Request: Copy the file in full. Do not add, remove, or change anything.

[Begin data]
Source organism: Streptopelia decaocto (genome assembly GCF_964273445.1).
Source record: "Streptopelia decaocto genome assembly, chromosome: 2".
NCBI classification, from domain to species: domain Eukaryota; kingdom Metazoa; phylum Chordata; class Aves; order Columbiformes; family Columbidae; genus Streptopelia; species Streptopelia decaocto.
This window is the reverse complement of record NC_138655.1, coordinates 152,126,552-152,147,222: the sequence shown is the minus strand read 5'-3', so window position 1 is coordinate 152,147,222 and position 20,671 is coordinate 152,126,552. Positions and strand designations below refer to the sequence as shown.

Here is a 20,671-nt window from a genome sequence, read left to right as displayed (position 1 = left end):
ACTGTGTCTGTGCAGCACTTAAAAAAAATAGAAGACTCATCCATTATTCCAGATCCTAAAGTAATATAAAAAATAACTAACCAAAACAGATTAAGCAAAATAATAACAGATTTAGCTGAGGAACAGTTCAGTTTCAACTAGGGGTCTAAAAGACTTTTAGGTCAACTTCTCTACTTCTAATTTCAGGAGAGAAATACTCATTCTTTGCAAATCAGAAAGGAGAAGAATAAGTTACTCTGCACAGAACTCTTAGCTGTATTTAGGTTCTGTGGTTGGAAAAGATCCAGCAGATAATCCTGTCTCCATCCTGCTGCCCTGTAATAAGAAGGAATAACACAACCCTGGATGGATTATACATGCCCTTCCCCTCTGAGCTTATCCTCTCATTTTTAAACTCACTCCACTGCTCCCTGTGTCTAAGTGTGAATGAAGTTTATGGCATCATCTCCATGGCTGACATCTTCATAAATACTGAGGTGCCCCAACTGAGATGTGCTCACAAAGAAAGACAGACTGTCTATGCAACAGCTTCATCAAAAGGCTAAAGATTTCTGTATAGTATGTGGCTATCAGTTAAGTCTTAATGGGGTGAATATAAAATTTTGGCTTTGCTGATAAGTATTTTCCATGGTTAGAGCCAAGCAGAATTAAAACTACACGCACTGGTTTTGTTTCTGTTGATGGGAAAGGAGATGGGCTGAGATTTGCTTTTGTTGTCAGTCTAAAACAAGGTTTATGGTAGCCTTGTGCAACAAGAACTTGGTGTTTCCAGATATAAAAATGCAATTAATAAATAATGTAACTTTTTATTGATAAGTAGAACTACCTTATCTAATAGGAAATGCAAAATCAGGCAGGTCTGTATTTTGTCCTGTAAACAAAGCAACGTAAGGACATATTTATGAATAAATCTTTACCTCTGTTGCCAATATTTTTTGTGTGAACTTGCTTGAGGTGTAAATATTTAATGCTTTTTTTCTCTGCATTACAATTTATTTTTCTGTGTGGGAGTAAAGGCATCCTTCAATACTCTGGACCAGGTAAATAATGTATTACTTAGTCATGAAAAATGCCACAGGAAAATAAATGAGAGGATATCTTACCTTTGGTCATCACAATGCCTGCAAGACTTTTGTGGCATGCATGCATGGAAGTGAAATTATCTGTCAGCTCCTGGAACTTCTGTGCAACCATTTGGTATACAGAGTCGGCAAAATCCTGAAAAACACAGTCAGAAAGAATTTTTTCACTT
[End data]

Source organism: Streptopelia decaocto (genome assembly GCF_964273445.1).
Source record: "Streptopelia decaocto genome assembly, chromosome: 2".
NCBI classification, from domain to species: domain Eukaryota; kingdom Metazoa; phylum Chordata; class Aves; order Columbiformes; family Columbidae; genus Streptopelia; species Streptopelia decaocto.
This window is the reverse complement of record NC_138655.1, coordinates 152,126,552-152,147,222: the sequence shown is the minus strand read 5'-3', so window position 1 is coordinate 152,147,222 and position 20,671 is coordinate 152,126,552. Positions and strand designations below refer to the sequence as shown.

Here is a 20,671-nt window from a genome sequence, read left to right as displayed (position 1 = left end):
ACTGTGTCTGTGCAGCACTTAAAAAAAATAGAAGACTCATCCATTATTCCAGATCCTAAAGTAATATAAAAAATAACTAACCAAAACAGATTAAGCAAAATAATAACAGATTTAGCTGAGGAACAGTTCAGTTTCAACTAGGGGTCTAAAAGACTTTTAGGTCAACTTCTCTACTTCTAATTTCAGGAGAGAAATACTCATTCTTTGCAAATCAGAAAGGAGAAGAATAAGTTACTCTGCACAGAACTCTTAGCTGTATTTAGGTTCTGTGGTTGGAAAAGATCCAGCAGATAATCCTGTCTCCATCCTGCTGCCCTGTAATAAGAAGGAATAACACAACCCTGGATGGATTATACATGCCCTTCCCCTCTGAGCTTATCCTCTCATTTTTAAACTCACTCCACTGCTCCCTGTGTCTAAGTGTGAATGAAGTTTATGGCATCATCTCCATGGCTGACATCTTCATAAATACTGAGGTGCCCCAACTGAGATGTGCTCACAAAGAAAGACAGACTGTCTATGCAACAGCTTCATCAAAAGGCTAAAGATTTCTGTATAGTATGTGGCTATCAGTTAAGTCTTAATGGGGTGAATATAAAATTTTGGCTTTGCTGATAAGTATTTTCCATGGTTAGAGCCAAGCAGAATTAAAACTACACGCACTGGTTTTGTTTCTGTTGATGGGAAAGGAGATGGGCTGAGATTTGCTTTTGTTGTCAGTCTAAAACAAGGTTTATGGTAGCCTTGTGCAACAAGAACTTGGTGTTTCCAGATATAAAAATGCAATTAATAAATAATGTAACTTTTTATTGATAAGTAGAACTACCTTATCTAATAGGAAATGCAAAATCAGGCAGGTCTGTATTTTGTCCTGTAAACAAAGCAACGTAAGGACATATTTATGAATAAATCTTTACCTCTGTTGCCAATATTTTTTGTGTGAACTTGCTTGAGGTGTAAATATTTAATGCTTTTTTTCTCTGCATTACAATTTATTTTTCTGTGTGGGAGTAAAGGCATCCTTCAATACTCTGGACCAGGTAAATAATGTATTACTTAGTCATGAAAAATGCCACAGGAAAATAAATGAGAGGATATCTTACCTTTGGTCATCACAATGCCTGCAAGACTTTTGTGGCATGCATGCATGGAAGTGAAATTATCTGTCAGCTCCTGGAACTTCTGTGCAACCATTTGGTATACAGAGTCGGCAAAATCCTGAAAAACACAGTCAGAAAGAATTTTTTCACTT